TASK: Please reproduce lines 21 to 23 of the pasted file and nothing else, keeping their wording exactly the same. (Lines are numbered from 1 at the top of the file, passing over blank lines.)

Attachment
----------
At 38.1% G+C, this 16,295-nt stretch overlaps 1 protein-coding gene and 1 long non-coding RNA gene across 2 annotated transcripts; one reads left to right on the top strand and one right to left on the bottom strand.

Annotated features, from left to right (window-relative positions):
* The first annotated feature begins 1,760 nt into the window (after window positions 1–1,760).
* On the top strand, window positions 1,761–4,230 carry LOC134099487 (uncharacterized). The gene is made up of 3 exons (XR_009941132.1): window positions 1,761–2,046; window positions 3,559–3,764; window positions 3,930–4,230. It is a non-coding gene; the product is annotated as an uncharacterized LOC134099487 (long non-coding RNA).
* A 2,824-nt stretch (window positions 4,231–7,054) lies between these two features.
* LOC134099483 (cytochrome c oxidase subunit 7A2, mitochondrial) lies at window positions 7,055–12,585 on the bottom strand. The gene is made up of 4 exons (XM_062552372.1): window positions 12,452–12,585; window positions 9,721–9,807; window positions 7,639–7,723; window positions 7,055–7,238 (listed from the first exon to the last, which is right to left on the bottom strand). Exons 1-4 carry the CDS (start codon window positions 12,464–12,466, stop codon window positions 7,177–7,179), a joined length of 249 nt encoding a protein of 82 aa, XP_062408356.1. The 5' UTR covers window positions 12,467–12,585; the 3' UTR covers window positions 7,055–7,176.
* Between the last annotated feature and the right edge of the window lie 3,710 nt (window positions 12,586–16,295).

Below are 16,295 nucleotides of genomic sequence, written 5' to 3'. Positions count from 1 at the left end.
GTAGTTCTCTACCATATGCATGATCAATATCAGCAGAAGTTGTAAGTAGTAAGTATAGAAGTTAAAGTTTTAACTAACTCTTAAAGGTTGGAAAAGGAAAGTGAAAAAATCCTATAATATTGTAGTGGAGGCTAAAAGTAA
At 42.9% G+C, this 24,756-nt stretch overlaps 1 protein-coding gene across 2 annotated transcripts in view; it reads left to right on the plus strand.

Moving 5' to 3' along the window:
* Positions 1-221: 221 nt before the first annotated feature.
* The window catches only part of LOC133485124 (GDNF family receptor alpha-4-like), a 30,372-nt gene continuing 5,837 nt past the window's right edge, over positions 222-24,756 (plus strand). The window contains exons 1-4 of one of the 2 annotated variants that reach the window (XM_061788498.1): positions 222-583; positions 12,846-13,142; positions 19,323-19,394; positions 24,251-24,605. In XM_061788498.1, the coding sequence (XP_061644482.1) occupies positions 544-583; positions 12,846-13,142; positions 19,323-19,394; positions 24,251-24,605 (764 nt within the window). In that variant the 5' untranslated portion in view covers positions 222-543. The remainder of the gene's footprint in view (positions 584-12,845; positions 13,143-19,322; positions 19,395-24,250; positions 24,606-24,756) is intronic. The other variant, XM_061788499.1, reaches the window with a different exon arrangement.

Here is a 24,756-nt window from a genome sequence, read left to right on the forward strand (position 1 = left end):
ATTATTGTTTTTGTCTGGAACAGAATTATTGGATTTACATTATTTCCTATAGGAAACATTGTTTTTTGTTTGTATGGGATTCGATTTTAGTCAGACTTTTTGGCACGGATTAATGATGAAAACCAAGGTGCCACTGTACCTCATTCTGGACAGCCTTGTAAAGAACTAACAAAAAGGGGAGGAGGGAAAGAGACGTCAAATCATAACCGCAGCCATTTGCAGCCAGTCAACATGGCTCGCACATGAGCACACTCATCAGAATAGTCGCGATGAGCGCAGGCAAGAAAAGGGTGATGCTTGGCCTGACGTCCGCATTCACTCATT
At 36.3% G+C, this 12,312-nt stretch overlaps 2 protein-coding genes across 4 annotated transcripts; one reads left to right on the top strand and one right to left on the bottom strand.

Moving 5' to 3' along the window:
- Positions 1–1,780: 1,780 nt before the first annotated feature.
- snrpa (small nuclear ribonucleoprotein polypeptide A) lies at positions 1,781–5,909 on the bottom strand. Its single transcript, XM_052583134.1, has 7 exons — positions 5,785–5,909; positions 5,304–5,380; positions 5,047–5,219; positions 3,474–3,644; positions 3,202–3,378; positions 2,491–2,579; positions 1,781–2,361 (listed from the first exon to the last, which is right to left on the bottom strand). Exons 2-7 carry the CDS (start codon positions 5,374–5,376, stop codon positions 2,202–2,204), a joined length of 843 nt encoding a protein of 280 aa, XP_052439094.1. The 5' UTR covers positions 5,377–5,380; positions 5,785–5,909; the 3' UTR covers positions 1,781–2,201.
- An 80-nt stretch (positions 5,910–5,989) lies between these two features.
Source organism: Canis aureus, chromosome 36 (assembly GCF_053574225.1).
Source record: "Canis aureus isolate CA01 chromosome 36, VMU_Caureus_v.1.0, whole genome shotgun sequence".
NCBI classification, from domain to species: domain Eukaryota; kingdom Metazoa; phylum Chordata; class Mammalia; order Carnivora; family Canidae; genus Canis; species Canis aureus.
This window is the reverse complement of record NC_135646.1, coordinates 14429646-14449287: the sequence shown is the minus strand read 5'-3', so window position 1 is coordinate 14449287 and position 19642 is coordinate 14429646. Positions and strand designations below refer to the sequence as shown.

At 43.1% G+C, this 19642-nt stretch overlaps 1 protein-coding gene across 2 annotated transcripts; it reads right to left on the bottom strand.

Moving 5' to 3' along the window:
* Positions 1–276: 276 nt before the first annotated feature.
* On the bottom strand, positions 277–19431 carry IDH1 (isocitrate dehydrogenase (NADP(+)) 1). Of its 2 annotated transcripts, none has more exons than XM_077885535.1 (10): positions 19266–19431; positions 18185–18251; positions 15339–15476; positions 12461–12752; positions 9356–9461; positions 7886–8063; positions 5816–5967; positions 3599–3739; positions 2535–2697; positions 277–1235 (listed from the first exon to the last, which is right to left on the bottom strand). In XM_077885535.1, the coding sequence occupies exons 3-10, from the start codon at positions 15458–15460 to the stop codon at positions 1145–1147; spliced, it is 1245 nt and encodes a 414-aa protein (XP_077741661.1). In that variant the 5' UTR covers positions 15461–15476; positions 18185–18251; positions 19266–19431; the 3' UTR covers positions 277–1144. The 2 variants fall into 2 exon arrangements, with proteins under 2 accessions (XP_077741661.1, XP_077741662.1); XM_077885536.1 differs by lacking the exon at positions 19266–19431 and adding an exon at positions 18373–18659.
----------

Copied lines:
Source organism: Canis aureus, chromosome 36 (assembly GCF_053574225.1).
Source record: "Canis aureus isolate CA01 chromosome 36, VMU_Caureus_v.1.0, whole genome shotgun sequence".
NCBI classification, from domain to species: domain Eukaryota; kingdom Metazoa; phylum Chordata; class Mammalia; order Carnivora; family Canidae; genus Canis; species Canis aureus.